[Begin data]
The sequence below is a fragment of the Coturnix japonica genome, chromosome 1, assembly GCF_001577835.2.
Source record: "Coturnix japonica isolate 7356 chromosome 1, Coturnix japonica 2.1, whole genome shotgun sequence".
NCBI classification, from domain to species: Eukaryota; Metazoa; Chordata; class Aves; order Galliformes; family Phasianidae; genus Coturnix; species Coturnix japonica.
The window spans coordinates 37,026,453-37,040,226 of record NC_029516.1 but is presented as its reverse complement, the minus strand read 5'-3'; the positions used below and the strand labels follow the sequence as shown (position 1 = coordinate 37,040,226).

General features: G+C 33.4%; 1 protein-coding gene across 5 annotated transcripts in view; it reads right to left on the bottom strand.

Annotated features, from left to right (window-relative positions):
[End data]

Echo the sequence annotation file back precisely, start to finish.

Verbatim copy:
The sequence below is a fragment of the Coturnix japonica genome, chromosome 1, assembly GCF_001577835.2.
Source record: "Coturnix japonica isolate 7356 chromosome 1, Coturnix japonica 2.1, whole genome shotgun sequence".
NCBI classification, from domain to species: Eukaryota; Metazoa; Chordata; class Aves; order Galliformes; family Phasianidae; genus Coturnix; species Coturnix japonica.
The window spans coordinates 37,026,453-37,040,226 of record NC_029516.1 but is presented as its reverse complement, the minus strand read 5'-3'; the positions used below and the strand labels follow the sequence as shown (position 1 = coordinate 37,040,226).

General features: G+C 33.4%; 1 protein-coding gene across 5 annotated transcripts in view; it reads right to left on the bottom strand.

Annotated features, from left to right (window-relative positions):